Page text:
“Can’t end a story without a dead body”
We’ve all lost friends whether from naturally parting ways or an avoidable blow-up proving petty in hindsight. Age advances and tastes evolve—we don’t often think much of the phenomenon because they find peers more attuned to who they’ve become just like you. But sometimes the severed relationship carries with it pangs of guilt. Maybe the fracture was triggered by lame excuses like the concept of survival of the fittest, you joining your oppressors in order to stop being oppressed. Perhaps you cut loose the person you once said you’d do anything for in a way that transforms them into your enemy. And as graduation approaches with a clean break from the immaturity you’ve grown to resent, that guilt eats away at your conscience in search of relief.
This is the state in which we meet Corey (Toby Wallace) on Halloween 1997. His crossroads between present and future is coming into focus, an escape from Australia coveted to delve into his passion for photography and stop wasting time being a destructive teen alongside best friend Jango (Justin Hoborow). It’s a painful realization to conclude that a fresh start has become his best option for advancing past high school’s stagnancy—so painful he’s yet to break the news to anyone. When Corey’s father and Jango discover his sights set on New York City and question his change of heart from staying local, his insecurity embarrassingly rejects the notion. They don’t understand his desire to discover more. And the only person who would cannot be approached for advice.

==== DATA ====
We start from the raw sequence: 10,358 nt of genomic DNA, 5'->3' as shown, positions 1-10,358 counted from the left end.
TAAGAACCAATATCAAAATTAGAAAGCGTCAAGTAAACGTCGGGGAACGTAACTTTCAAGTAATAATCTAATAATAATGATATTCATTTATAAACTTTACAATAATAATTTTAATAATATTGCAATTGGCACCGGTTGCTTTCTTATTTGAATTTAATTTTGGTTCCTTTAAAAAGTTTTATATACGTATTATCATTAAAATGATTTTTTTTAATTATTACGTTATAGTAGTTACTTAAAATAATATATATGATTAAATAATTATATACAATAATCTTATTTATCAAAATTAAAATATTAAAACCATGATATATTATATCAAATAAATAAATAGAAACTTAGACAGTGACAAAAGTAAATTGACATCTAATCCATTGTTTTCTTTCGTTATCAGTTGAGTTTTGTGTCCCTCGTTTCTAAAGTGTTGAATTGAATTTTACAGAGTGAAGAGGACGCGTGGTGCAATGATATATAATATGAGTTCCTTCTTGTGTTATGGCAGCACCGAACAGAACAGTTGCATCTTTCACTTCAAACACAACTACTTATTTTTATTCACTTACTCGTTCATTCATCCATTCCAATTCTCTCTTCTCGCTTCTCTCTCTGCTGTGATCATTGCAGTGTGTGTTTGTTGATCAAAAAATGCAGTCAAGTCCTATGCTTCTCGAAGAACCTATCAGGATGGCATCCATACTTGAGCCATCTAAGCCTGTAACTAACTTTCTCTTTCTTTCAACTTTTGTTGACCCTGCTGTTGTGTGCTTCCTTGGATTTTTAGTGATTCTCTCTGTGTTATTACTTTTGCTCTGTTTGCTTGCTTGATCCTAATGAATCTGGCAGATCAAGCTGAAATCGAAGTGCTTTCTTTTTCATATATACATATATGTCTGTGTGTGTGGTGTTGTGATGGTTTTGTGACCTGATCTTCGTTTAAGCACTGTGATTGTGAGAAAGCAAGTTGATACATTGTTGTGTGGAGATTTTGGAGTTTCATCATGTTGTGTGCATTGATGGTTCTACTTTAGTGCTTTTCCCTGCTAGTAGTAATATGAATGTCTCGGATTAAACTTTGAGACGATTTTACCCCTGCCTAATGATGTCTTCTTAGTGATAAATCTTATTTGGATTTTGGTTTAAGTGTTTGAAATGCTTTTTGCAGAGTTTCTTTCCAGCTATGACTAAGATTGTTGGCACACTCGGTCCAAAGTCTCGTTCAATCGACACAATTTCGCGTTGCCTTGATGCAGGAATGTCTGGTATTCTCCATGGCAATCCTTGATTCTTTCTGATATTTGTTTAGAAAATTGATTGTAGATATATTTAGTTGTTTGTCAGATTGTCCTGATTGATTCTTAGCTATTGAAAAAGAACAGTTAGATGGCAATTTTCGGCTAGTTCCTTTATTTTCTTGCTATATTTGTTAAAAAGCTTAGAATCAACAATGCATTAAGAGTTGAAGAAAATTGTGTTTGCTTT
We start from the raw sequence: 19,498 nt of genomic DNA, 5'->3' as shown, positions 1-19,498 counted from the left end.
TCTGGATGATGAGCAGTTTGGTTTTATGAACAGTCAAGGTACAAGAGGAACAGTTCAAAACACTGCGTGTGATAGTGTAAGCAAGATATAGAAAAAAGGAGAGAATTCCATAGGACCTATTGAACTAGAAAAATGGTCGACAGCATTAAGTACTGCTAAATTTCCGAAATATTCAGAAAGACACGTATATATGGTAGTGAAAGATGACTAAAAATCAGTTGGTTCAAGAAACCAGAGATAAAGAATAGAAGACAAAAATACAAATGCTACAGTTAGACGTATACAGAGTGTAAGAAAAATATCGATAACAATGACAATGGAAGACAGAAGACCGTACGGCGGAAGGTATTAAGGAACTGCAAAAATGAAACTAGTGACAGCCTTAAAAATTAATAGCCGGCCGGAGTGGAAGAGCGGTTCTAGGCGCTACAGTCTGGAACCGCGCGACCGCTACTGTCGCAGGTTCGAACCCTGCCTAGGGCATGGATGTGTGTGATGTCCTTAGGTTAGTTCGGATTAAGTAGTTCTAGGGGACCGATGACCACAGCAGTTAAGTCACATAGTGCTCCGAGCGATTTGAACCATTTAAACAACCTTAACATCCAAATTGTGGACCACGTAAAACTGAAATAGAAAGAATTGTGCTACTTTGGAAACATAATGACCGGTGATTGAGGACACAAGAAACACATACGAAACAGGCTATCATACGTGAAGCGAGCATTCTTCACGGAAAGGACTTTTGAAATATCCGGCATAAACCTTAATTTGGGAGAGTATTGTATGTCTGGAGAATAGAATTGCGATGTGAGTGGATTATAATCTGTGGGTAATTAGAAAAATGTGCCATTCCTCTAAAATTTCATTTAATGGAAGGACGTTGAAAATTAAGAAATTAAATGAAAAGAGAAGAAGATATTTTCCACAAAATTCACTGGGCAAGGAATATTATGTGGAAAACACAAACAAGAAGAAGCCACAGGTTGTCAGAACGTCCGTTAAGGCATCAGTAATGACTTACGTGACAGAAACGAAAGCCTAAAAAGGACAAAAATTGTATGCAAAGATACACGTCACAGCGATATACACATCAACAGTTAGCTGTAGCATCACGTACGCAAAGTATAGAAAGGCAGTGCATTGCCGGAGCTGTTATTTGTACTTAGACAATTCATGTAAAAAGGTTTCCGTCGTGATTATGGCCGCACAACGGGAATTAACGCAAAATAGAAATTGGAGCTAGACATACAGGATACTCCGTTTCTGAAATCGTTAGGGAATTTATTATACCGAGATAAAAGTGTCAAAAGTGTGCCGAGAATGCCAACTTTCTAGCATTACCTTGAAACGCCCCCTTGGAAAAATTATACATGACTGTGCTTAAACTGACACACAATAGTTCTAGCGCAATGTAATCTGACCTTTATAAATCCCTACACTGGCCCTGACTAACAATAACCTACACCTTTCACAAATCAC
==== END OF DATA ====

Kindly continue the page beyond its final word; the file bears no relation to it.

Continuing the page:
I wanted to say Jonah (Gulliver McGrath) had been removed from Corey’s life in any meaningful sense of the idea, but that would be a lie. Their relationship isn’t based in friendship or positive reinforcement, but it’s definitely still meaningful to Jonah considering the level of abuse wrought by Jango’s “Gromits”. They’re vicious to this kid for no reason other than his being comparatively diminutive in stature and unwilling to wail on someone else for an incident proving to be as much his fault as the victim of his wrath. Jonah isn’t a bully. Corey, despite not joining the “fun and games” of Jango’s unprovoked assaults, is simply because he refuses to intervene. Considering their past together, this choice may verify his cowardice more than if he threw a punch.
So think of Nicholas Verso‘s Boys in the Trees as a macabre Christmas Carol—as if a story about spirits haunting a vicious old man isn’t macabre—by way of The Breakfast Club. As Corey wrestles between following Jango to the ends of the city or spreading his wings to experience the world, he cannot help remembering the last time he left a friend behind. Whereas this current example comes from a healthy place, however, the first was born from fear. Until this night isolates him to find Jonah skateboarding alone in the dark, he never truly realized the damage of his actions. Frustrated and possessed by a confidence only someone numbed from being pushed around too long could conjure, Jonah forces Corey to walk him home. He owes him.